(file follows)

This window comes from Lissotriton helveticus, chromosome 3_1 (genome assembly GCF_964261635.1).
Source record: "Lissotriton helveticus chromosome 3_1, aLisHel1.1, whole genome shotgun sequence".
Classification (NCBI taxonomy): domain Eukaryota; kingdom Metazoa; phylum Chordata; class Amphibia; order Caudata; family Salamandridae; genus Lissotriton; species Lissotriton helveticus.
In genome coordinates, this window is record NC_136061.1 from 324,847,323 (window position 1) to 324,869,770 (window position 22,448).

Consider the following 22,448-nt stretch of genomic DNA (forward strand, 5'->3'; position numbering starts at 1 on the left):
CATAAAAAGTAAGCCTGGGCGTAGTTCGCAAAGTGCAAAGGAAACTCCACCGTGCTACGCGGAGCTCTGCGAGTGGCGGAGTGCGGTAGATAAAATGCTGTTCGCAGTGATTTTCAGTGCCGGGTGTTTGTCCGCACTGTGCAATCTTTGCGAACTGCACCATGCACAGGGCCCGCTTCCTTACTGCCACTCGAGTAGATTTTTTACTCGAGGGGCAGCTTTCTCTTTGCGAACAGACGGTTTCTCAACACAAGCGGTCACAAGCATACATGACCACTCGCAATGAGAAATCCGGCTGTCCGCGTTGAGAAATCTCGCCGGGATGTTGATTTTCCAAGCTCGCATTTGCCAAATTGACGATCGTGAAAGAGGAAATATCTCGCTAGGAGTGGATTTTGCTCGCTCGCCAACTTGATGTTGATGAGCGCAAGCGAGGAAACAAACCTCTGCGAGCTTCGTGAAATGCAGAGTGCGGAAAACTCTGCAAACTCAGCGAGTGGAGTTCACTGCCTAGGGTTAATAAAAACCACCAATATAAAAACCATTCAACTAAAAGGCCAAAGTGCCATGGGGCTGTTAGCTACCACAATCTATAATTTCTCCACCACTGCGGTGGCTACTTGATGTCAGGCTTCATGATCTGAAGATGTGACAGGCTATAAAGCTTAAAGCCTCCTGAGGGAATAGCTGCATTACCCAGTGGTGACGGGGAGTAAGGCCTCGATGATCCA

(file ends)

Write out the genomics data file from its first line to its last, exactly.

This window comes from Lissotriton helveticus, chromosome 3_1 (genome assembly GCF_964261635.1).
Source record: "Lissotriton helveticus chromosome 3_1, aLisHel1.1, whole genome shotgun sequence".
Classification (NCBI taxonomy): domain Eukaryota; kingdom Metazoa; phylum Chordata; class Amphibia; order Caudata; family Salamandridae; genus Lissotriton; species Lissotriton helveticus.
In genome coordinates, this window is record NC_136061.1 from 324,847,323 (window position 1) to 324,869,770 (window position 22,448).

Consider the following 22,448-nt stretch of genomic DNA (forward strand, 5'->3'; position numbering starts at 1 on the left):
CATAAAAAGTAAGCCTGGGCGTAGTTCGCAAAGTGCAAAGGAAACTCCACCGTGCTACGCGGAGCTCTGCGAGTGGCGGAGTGCGGTAGATAAAATGCTGTTCGCAGTGATTTTCAGTGCCGGGTGTTTGTCCGCACTGTGCAATCTTTGCGAACTGCACCATGCACAGGGCCCGCTTCCTTACTGCCACTCGAGTAGATTTTTTACTCGAGGGGCAGCTTTCTCTTTGCGAACAGACGGTTTCTCAACACAAGCGGTCACAAGCATACATGACCACTCGCAATGAGAAATCCGGCTGTCCGCGTTGAGAAATCTCGCCGGGATGTTGATTTTCCAAGCTCGCATTTGCCAAATTGACGATCGTGAAAGAGGAAATATCTCGCTAGGAGTGGATTTTGCTCGCTCGCCAACTTGATGTTGATGAGCGCAAGCGAGGAAACAAACCTCTGCGAGCTTCGTGAAATGCAGAGTGCGGAAAACTCTGCAAACTCAGCGAGTGGAGTTCACTGCCTAGGGTTAATAAAAACCACCAATATAAAAACCATTCAACTAAAAGGCCAAAGTGCCATGGGGCTGTTAGCTACCACAATCTATAATTTCTCCACCACTGCGGTGGCTACTTGATGTCAGGCTTCATGATCTGAAGATGTGACAGGCTATAAAGCTTAAAGCCTCCTGAGGGAATAGCTGCATTACCCAGTGGTGACGGGGAGTAAGGCCTCGATGATCCA